By staff and agency

Malaysia says U.S. sanctions against Iran are against law

November 3, 2019 - 20:11

Malaysian Prime Minister Mahathir Mohamad said on Sunday that the United States’ sanctions against Iran are unlawful.

“There is no provision in the United Nations that a country which is dissatisfied with another country can impose sanctions on that country and other countries trading with that nation,” Free Malaysia Today quoted the prime minister as saying in a press conference on the sidelines of the 35th ASEAN Summit and Related Summits.

“When you apply sanctions, it is against the law,” he noted.

He said, “The sanctions don’t apply to one country alone,” he said, adding that Malaysia is now being sanctioned.

Reuters reported on Wednesday that banks in Malaysia were closing the accounts of Iranian individuals and companies because of U.S. sanctions.

According to the news agency, some Iranians and one embassy official said that there were “mass closure” of Iranians’ bank accounts in the Southeast Asian country in recent months.

The Malaysia’s prime minister told reporters on Wednesday his nation was being forced to “make it difficult” for Iranians to live normal lives in the country.

“Our ties are very good with Tehran, but we face some very strong pressures from certain quarters, which you may guess,” Mohamad said, without naming where the pressure was coming from.

“We are forced to do this because if we don’t, they will close our banks abroad. It’s a kind of bullying by very powerful people,” he said.

Foreign Ministry spokesman Abbas Mousavi said on Thursday, “Sadly, a number of Malaysian banks have placed a series of restrictions on opening accounts and offering banking services for Iranians, under the influence of the United States’ economic terrorism.”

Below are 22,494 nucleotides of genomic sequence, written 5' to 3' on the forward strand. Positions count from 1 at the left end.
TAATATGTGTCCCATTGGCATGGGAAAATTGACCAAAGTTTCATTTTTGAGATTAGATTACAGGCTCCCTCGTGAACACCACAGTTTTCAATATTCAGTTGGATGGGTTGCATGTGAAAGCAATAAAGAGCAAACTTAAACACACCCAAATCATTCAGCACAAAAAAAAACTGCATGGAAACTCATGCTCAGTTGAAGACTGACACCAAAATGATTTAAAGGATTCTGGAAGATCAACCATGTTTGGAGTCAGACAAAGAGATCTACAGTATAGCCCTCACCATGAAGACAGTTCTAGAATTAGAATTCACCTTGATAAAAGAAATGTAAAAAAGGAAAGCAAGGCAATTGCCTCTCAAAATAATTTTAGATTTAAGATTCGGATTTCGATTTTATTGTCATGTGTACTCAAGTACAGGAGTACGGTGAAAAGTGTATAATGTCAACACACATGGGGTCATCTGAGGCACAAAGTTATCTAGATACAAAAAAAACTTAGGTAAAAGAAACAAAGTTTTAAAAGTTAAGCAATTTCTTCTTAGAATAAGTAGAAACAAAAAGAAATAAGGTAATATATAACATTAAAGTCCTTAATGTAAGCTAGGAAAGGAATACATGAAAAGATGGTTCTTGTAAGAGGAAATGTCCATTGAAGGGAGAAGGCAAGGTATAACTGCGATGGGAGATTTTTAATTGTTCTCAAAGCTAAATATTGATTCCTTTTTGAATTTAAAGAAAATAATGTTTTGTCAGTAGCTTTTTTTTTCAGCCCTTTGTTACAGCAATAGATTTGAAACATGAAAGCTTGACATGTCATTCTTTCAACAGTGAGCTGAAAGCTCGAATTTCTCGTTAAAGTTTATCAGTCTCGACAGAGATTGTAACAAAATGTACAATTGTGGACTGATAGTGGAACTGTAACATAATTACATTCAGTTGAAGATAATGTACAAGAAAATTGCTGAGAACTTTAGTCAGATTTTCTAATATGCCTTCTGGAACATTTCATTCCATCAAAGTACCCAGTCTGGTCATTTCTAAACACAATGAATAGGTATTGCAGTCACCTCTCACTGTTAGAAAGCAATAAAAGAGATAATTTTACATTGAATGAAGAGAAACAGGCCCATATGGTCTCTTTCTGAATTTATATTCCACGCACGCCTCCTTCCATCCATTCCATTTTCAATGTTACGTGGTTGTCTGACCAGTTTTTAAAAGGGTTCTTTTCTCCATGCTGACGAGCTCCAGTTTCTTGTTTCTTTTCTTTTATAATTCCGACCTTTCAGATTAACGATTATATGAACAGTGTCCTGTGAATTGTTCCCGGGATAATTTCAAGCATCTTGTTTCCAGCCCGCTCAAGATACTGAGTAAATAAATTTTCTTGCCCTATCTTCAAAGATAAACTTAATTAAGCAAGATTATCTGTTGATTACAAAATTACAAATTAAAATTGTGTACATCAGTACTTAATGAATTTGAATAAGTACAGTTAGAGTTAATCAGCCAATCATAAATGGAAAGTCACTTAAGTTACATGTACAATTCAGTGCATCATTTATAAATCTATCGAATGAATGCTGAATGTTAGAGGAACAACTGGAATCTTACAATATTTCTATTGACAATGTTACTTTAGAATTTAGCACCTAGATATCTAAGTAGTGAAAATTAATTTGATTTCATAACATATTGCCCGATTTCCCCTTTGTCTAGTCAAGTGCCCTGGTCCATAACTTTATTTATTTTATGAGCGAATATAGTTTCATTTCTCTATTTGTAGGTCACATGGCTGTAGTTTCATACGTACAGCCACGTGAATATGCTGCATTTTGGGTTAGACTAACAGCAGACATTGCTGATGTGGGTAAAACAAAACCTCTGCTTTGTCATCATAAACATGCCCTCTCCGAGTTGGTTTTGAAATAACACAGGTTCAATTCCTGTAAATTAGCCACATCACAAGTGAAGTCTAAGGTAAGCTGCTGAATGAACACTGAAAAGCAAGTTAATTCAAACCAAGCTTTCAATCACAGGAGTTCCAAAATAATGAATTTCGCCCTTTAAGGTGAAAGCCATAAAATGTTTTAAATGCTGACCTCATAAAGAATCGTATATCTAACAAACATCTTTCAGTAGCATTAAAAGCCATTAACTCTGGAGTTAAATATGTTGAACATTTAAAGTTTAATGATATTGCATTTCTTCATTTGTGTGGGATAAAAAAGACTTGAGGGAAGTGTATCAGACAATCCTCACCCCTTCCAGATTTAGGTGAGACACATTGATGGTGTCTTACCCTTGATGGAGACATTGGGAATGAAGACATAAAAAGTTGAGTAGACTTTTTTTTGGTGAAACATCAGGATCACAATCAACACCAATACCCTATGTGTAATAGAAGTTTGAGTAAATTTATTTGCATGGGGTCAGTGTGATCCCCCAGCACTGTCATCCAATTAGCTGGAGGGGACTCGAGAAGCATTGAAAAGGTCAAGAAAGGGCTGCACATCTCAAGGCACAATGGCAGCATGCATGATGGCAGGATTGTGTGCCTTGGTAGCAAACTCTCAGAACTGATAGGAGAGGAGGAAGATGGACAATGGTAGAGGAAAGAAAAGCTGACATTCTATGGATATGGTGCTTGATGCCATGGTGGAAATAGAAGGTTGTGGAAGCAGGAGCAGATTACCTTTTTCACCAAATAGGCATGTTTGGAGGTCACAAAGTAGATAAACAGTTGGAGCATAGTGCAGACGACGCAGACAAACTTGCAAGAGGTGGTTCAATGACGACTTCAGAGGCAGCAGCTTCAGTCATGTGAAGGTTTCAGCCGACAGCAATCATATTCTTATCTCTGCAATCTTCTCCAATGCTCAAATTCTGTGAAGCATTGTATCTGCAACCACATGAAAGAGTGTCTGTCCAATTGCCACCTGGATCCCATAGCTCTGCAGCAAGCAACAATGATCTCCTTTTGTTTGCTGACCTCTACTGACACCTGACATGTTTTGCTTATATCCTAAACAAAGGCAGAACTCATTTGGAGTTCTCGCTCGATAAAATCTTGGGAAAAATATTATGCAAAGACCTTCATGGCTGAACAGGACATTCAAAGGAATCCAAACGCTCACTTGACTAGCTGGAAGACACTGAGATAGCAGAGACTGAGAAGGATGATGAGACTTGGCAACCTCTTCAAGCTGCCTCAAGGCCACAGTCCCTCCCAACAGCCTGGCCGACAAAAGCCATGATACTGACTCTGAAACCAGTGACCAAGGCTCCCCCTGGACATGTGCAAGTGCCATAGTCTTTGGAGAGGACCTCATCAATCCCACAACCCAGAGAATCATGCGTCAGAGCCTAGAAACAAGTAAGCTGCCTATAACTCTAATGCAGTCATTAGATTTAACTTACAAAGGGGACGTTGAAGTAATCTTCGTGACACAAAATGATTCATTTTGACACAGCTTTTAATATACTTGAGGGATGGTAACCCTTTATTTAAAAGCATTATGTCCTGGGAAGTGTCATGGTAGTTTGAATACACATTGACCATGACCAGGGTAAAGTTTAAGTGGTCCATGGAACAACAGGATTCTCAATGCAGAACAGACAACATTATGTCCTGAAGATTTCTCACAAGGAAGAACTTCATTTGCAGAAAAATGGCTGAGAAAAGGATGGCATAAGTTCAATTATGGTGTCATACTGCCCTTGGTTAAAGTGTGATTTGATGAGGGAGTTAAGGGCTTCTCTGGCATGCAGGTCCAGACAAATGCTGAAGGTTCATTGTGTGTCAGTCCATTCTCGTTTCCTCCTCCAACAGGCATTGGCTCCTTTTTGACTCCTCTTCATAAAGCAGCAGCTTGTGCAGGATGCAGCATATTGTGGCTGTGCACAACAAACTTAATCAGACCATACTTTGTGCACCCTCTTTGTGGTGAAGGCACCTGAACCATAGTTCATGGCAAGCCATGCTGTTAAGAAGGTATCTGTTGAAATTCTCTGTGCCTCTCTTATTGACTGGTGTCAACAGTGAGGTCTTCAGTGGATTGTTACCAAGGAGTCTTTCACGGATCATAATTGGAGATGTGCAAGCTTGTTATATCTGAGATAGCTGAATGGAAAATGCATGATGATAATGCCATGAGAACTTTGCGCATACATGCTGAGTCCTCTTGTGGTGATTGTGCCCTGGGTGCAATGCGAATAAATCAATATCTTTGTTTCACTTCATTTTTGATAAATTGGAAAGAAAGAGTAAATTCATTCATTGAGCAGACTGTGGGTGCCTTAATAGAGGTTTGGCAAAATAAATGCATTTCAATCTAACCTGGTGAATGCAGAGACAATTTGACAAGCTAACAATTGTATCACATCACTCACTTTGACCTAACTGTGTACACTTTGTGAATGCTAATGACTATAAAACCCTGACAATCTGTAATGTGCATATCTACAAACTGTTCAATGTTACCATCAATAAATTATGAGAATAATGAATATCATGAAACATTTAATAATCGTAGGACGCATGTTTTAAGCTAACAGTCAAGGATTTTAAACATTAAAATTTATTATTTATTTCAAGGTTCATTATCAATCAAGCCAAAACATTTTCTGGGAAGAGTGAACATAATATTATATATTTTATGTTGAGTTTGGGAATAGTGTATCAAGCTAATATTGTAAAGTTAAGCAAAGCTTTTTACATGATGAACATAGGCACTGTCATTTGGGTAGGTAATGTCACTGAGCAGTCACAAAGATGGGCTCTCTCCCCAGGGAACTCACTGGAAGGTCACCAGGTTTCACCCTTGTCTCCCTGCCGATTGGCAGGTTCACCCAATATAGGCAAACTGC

“In this regard, our country’s embassy in Malaysia has put the issue on the agenda in constant and intensive arrangements with Malaysia’s government bodies and banking officials, and multiple negotiations have been held with the relevant authorities, and figuring out a solution and resolving the problem is still on the agenda,” he added.

Mousavi also said the banking restrictions have created problems for the presence and activities of Iranians in Malaysia, particularly the participation of Iranian elites and university students in Malaysia’s scientific and academic sphere as well as those involved in the trade and business sector.

“We hope that the friendly state of Malaysia would work out solutions to settle the problem, considering the Malaysian government’s goodwill and clear and recognized stances on the unilateral (U.S.) sanctions, and that the problems that have arisen in Iranians’ bank accesses would be resolved with consultation and on the basis of the legal frameworks available for the issue,” he added.


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